Calculating the Right Depth for Window Valances

Three Methods for Calculating Depth of Valances

Side view of an elegant single bed in a classic bedroom

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A valance is the portion of a window treatment that covers the very top of the window. They can be stand-alone decorative features or can be used in conjunction with curtains or drapes. Common since the Rennaissance and reaching their high point in Victorian England, valances are still a common feature in window treatments today. They can serve both a practical function by hiding curtain bars and other hardware, but valances are mostly a design feature that serves to add color, texture, and pattern to a window. It is in its role as a room design feature that the questions of size and proportion of a valance come into play. A valance that is too shallow for the window will look skimpy and understated, while one that is too deep will look top-heavy or will cut off too much of the window, interfering with the view and obstructing too much light.

Methods for Calculating Valance Height

There are a number of ways to calculate the depth of a window valance to ensure that its proportions are proper to the window.

  • Some designers suggest that a valance should be "about 15 inches deep," but will adjust that measurement in either direction for windows that are smaller or larger than the norm. A large, tall picture window, for example, may work best with a 17-inch deep valance, while a small bedroom window may find that a 10- or 12-inch valance is most pleasing. The pattern or color of the valance can also impact the decorator's decision here—very loud colors or aggressive patterns may call for the depth of the valance to be reduced slightly to avoid overwhelming the room.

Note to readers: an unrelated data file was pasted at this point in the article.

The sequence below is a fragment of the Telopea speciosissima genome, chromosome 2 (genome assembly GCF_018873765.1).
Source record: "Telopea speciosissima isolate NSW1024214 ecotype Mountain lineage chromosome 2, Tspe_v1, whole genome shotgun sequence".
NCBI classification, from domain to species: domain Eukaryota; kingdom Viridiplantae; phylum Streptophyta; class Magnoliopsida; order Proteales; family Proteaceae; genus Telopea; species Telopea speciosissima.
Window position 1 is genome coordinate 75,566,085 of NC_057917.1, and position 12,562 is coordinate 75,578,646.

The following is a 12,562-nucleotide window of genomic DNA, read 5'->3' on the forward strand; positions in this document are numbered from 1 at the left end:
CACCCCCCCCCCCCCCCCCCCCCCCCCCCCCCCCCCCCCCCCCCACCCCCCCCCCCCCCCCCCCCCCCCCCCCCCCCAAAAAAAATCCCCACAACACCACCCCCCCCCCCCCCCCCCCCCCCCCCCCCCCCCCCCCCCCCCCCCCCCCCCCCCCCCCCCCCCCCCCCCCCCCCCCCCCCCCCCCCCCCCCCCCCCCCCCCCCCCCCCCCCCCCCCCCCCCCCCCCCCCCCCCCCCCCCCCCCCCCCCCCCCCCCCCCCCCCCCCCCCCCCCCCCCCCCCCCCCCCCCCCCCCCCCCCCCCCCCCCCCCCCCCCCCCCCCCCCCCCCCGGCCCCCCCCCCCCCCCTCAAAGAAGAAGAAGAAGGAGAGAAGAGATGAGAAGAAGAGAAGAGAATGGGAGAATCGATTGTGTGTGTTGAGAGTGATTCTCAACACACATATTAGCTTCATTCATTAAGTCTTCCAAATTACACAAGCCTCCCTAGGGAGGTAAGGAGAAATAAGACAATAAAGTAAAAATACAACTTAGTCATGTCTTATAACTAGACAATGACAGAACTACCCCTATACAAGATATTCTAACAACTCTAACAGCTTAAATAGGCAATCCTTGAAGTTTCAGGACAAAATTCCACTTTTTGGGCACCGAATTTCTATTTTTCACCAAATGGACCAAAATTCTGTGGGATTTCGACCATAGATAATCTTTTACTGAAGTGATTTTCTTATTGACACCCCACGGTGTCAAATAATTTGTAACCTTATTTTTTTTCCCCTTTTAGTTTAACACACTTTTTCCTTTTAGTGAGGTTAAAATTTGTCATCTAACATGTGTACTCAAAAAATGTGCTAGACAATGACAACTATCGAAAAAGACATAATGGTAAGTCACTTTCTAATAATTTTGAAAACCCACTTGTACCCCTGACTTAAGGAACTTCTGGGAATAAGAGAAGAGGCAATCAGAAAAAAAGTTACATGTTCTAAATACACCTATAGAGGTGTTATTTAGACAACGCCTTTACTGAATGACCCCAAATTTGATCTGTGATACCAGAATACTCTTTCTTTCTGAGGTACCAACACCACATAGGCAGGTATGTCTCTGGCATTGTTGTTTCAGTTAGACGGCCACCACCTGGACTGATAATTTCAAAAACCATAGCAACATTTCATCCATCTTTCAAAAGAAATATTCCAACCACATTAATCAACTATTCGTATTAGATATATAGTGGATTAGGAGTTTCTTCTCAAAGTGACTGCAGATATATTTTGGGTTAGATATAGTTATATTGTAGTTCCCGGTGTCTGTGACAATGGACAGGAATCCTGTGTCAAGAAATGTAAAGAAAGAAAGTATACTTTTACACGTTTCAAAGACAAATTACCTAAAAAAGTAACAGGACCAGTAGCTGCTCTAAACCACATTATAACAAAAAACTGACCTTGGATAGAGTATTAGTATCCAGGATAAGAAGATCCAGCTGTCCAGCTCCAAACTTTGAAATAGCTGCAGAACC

• Another rule of thumb used by decorators is that the window valance depth should be 1/4 of the overall window height, plus 1 inch. A 60-inch tall window, then, would call for a 16-inch deep valance, while a 48-inch window calls for a valance about 13 inches deep. This method is appropriate in situations where the top of the valance will be at or near the top of the window. Again, this rule can be adjusted according to the instincts of the designer.
  • Finally, some designers use the distance from the top of the valance to the floor to calculate a good depth for the valance. This method can be most appropriate in large, tall rooms where you may want the valance to begin well above the top of the window, possibly mounted on a headboard. To use this method, choose the point where you plan to put the top of the valance, then measure from this point to the floor. Divide this measurement by 5 or 6 to find a depth for the valance that will offer pleasing proportions. For example, if the top of the valance will be 96 inches (8 feet) above the floor, the division calculation gives you 16 to 19.2 inches as an appropriate depth for the valance.